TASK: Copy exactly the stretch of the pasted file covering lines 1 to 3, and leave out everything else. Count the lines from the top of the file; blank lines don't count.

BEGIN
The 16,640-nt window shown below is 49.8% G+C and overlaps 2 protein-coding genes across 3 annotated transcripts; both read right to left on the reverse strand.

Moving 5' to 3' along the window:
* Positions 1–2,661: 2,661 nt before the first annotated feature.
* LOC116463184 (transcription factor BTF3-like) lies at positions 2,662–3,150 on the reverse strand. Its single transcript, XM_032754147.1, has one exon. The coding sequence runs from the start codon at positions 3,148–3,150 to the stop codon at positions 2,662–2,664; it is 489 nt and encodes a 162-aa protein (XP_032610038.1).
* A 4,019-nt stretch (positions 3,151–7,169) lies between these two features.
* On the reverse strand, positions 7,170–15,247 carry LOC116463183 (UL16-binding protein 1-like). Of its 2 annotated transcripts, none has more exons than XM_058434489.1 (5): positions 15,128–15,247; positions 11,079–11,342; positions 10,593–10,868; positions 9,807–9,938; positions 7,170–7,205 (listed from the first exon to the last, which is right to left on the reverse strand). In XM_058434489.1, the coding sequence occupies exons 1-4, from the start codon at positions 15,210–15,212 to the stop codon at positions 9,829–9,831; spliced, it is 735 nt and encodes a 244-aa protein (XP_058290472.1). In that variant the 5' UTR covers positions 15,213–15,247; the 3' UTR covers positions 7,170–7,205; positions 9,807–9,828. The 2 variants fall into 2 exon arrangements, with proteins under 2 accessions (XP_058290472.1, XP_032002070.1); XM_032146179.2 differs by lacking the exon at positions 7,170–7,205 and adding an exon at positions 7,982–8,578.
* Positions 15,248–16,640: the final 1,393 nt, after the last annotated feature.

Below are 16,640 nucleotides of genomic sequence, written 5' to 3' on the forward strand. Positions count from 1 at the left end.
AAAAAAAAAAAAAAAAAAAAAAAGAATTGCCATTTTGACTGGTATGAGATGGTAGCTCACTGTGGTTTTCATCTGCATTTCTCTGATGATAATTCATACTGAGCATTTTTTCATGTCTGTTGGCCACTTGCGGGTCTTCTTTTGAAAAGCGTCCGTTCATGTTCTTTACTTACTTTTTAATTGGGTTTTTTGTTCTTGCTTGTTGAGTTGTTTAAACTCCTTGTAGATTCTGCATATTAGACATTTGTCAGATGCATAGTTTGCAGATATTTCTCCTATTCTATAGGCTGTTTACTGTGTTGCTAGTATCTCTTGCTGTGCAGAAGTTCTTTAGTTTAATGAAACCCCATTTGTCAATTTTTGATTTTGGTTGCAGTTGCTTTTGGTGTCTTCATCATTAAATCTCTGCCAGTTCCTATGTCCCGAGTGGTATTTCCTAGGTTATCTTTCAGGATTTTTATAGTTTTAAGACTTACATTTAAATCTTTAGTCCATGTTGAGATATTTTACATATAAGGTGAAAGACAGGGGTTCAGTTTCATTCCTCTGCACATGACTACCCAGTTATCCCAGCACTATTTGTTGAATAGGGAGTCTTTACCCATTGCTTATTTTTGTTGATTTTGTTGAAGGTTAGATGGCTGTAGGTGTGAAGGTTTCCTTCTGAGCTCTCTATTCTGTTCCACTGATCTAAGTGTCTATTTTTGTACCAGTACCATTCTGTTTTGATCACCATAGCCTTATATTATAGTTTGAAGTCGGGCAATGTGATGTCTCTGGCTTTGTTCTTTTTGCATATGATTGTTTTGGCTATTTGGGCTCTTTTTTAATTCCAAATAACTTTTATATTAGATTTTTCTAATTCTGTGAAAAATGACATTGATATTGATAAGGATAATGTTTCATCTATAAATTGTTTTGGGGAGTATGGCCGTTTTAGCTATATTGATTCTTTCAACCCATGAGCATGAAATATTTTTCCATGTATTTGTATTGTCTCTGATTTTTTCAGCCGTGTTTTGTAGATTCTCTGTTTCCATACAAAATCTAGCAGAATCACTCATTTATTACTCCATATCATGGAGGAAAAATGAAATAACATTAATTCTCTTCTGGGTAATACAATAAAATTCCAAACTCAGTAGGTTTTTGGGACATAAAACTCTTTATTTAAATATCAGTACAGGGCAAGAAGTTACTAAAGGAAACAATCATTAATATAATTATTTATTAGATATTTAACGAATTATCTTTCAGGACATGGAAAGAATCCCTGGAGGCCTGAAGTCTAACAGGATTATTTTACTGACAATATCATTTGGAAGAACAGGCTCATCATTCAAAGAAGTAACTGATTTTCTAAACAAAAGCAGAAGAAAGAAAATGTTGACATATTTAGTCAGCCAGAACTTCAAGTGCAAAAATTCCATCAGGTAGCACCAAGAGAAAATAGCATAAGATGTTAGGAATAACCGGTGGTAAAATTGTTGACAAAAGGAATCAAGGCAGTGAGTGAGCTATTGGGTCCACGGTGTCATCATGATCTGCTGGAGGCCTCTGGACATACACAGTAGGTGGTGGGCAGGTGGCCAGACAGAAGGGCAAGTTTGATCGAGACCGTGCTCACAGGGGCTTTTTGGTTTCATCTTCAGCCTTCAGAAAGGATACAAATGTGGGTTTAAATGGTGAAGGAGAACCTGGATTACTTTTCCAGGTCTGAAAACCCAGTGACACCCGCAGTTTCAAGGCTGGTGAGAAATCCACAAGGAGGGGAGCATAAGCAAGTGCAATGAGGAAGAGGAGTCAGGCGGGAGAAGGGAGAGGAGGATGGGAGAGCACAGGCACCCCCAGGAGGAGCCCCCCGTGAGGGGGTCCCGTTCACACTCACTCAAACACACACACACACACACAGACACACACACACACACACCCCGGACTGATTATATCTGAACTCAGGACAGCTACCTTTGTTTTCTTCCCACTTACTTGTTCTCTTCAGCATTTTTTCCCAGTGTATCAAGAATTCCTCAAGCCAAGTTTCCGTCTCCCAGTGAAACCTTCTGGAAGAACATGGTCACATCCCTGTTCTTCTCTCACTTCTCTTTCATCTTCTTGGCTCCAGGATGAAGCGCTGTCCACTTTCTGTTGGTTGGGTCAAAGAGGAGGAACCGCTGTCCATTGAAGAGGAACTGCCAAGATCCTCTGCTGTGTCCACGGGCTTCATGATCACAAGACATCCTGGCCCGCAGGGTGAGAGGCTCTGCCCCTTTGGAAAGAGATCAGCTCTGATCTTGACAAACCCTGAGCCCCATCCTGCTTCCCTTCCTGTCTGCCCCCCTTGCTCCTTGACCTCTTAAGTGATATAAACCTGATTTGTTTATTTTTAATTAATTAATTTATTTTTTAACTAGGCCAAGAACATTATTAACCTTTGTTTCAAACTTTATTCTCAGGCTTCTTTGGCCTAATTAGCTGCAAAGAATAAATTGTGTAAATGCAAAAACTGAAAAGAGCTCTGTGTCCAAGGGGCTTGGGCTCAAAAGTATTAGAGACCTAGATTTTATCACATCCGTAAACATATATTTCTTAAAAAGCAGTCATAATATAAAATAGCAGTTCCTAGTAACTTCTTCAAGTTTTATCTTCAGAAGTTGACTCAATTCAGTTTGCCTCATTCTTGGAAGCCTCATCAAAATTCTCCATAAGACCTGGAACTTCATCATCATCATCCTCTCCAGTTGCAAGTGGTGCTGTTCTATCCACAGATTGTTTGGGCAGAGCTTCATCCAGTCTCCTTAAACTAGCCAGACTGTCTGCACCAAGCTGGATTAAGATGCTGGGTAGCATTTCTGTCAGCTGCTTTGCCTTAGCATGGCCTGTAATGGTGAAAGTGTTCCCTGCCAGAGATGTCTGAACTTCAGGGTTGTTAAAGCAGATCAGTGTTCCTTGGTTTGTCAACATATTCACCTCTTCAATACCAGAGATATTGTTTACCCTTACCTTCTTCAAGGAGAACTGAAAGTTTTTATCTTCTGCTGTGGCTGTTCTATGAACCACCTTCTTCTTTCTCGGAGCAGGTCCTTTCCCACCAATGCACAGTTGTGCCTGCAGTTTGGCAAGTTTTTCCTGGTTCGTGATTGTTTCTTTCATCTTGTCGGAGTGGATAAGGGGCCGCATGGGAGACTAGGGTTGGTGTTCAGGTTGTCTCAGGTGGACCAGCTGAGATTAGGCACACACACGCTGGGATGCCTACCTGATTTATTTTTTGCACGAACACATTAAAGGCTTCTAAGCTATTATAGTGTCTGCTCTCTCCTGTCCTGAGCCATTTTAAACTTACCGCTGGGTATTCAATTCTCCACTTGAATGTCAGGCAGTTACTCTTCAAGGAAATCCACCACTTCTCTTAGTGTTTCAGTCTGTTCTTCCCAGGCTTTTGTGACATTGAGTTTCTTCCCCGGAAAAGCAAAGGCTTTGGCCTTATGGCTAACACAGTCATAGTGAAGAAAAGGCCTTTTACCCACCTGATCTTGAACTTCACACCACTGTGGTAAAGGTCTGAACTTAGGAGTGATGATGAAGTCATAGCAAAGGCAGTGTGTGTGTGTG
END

The 16,640-nt window shown below is 49.8% G+C and overlaps 2 protein-coding genes across 3 annotated transcripts; both read right to left on the reverse strand.

Moving 5' to 3' along the window:
* Positions 1–2,661: 2,661 nt before the first annotated feature.